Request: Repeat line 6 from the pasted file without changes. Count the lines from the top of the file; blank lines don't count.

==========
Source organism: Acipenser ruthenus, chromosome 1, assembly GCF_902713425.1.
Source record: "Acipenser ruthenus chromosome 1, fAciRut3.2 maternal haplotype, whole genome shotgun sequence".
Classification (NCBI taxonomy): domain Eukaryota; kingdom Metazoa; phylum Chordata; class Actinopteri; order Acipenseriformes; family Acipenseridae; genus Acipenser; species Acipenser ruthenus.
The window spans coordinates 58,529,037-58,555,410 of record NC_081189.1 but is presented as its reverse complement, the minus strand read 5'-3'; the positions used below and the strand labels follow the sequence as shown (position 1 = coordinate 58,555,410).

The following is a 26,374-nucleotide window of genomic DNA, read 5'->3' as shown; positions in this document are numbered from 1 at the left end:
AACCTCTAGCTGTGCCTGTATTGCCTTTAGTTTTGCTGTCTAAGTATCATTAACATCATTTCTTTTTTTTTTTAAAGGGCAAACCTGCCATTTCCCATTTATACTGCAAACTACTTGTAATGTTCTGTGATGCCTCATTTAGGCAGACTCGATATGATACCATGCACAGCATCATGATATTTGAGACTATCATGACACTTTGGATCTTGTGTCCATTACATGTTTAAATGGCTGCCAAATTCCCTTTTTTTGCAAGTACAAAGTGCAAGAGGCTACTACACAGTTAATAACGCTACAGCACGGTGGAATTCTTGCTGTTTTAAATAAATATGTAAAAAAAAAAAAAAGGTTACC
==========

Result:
AACCTCTAGCTGTGCCTGTATTGCCTTTAGTTTTGCTGTCTAAGTATCATTAACATCATTTCTTTTTTTTTTTAAAGGGCAAACCTGCCATTTCCCATTTATACTGCAAACTACTTGTAATGTTCTGTGATGCCTCATTTAGGCAGACTCGATATGATACCATGCACAGCATCATGATATTTGAGACTATCATGACACTTTGGATCTTGTGTCCATTACATGTTTAAATGGCTGCCAAATTCCCTTTTTTTGCAAGTACAAAGTGCAAGAGGCTACTACACAGTTAATAACGCTACAGCACGGTGGAATTCTTGCTGTTTTAAATAAATATGTAAAAAAAAAAAAAAGGTTACC